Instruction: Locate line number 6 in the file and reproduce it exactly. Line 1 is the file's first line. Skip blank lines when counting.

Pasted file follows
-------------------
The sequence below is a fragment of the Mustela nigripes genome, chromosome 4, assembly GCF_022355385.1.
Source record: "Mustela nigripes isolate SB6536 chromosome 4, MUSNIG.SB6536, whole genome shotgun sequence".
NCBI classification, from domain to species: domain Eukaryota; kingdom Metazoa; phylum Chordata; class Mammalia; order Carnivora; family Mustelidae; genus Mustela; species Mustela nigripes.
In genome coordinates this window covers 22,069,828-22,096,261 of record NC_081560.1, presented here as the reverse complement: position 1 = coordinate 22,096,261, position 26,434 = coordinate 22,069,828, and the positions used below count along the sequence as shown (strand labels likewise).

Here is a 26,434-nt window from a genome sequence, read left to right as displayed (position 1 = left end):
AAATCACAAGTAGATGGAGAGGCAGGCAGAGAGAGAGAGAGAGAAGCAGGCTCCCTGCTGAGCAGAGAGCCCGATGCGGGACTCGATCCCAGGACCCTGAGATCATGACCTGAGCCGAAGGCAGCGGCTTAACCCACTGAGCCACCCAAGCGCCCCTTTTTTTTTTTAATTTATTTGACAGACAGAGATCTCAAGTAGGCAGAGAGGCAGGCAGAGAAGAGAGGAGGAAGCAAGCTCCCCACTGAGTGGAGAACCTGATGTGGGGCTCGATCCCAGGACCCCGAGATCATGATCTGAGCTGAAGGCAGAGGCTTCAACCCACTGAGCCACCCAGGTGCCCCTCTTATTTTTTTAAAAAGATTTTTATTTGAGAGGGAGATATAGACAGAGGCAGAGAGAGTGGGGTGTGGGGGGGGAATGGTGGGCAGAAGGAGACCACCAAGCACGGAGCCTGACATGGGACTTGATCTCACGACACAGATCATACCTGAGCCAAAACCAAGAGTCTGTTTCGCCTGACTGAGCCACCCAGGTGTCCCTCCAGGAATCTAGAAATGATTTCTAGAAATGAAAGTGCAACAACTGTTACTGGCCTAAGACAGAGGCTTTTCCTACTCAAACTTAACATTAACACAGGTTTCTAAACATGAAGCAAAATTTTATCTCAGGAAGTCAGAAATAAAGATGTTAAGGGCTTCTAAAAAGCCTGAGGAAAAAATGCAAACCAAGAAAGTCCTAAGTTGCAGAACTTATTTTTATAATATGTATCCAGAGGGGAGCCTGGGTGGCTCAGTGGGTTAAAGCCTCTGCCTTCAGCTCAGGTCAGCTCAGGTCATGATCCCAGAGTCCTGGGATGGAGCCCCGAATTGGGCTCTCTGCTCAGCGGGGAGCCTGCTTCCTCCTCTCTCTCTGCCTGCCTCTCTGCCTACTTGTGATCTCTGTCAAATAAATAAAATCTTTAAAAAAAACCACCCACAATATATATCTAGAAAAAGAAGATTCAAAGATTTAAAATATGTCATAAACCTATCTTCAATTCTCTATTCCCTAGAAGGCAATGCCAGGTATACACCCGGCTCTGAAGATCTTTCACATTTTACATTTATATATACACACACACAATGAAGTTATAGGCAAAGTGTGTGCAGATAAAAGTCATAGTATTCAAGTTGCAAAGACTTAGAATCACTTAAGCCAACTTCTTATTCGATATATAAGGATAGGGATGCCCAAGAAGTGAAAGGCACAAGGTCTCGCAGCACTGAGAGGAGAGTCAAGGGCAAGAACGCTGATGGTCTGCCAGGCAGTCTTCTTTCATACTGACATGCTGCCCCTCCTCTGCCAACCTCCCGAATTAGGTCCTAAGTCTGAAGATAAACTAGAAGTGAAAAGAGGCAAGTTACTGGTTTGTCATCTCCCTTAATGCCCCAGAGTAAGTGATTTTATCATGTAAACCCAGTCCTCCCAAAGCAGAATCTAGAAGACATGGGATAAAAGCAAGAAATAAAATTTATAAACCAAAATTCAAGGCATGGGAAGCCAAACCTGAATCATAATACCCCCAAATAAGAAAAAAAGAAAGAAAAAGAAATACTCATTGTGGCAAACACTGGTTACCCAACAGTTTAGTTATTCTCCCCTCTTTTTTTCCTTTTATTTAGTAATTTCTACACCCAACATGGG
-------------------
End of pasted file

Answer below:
AAATCACAAGTAGATGGAGAGGCAGGCAGAGAGAGAGAGAGAGAAGCAGGCTCCCTGCTGAGCAGAGAGCCCGATGCGGGACTCGATCCCAGGACCCTGAGATCATGACCTGAGCCGAAGGCAGCGGCTTAACCCACTGAGCCACCCAAGCGCCCCTTTTTTTTTTTAATTTATTTGACAGACAGAGATCTCAAGTAGGCAGAGAGGCAGGCAGAGAAGAGAGGAGGAAGCAAGCTCCCCACTGAGTGGAGAACCTGATGTGGGGCTCGATCCCAGGACCCCGAGATCATGATCTGAGCTGAAGGCAGAGGCTTCAACCCACTGAGCCACCCAGGTGCCCCTCTTATTTTTTTAAAAAGATTTTTATTTGAGAGGGAGATATAGACAGAGGCAGAGAGAGTGGGGTGTGGGGGGGGAATGGTGGGCAGAAGGAGACCACCAAGCACGGAGCCTGACATGGGACTTGATCTCACGACACAGATCATACCTGAGCCAAAACCAAGAGTCTGTTTCGCCTGACTGAGCCACCCAGGTGTCCCTCCAGGAATCTAGAAATGATTTCTAGAAATGAAAGTGCAACAACTGTTACTGGCCTAAGACAGAGGCTTTTCCTACTCAAACTTAACATTAACACAGGTTTCTAAACATGAAGCAAAATTTTATCTCAGGAAGTCAGAAATAAAGATGTTAAGGGCTTCTAAAAAGCCTGAGGAAAAAATGCAAACCAAGAAAGTCCTAAGTTGCAGAACTTATTTTTATAATATGTATCCAGAGGGGAGCCTGGGTGGCTCAGTGGGTTAAAGCCTCTGCCTTCAGCTCAGGTCAGCTCAGGTCATGATCCCAGAGTCCTGGGATGGAGCCCCGAATTGGGCTCTCTGCTCAGCGGGGAGCCTGCTTCCTCCTCTCTCTCTGCCTGCCTCTCTGCCTACTTGTGATCTCTGTCAAATAAATAAAATCTTTAAAAAAAACCACCCACAATATATATCTAGAAAAAGAAGATTCAAAGATTTAAAATATGTCATAAACCTATCTTCAATTCTCTATTCCCTAGAAGGCAATGCCAGGTATACACCCGGCTCTGAAGATCTTTCACATTTTACATTTATATATACACACACACAATGAAGTTATAGGCAAAGTGTGTGCAGATAAAAGTCATAGTATTCAAGTTGCAAAGACTTAGAATCACTTAAGCCAACTTCTTATTCGATATATAAGGATAGGGATGCCCAAGAAGTGAAAGGCACAAGGTCTCGCAGCACTGAGAGGAGAGTCAAGGGCAAGAACGCTGATGGTCTGCCAGGCAGTCTTCTTTCATACTGACATGCTGCCCCTCCTCTGCCAACCTCCCGAATTAGGTCCTAAGTCTGAAGATAAACTAGAAGTGAAAAGAGGCAAGTTACTGGTTTGTCATCTCCCTTAATGCCCCAGAGTAAGTGATTTTATCATGTAAACCCAGTCCTCCCAAAGCAGAATCTAGAAGACATGGGATAAAAGCAAGAAATAAAATTTATAAACCAAAATTCAAGGCATGGGAAGCCAAACCTGAATCATAATACCCCCAAATAAGAAAAAAAGAAAGAAAAAGAAATACTCATTGTGGCAAACACTGGTTACCCAACAGTTTAGTTATTCTCCCCTCTTTTTTTCCTTTTATTTAGTAATTTCTACACCCAACATGGG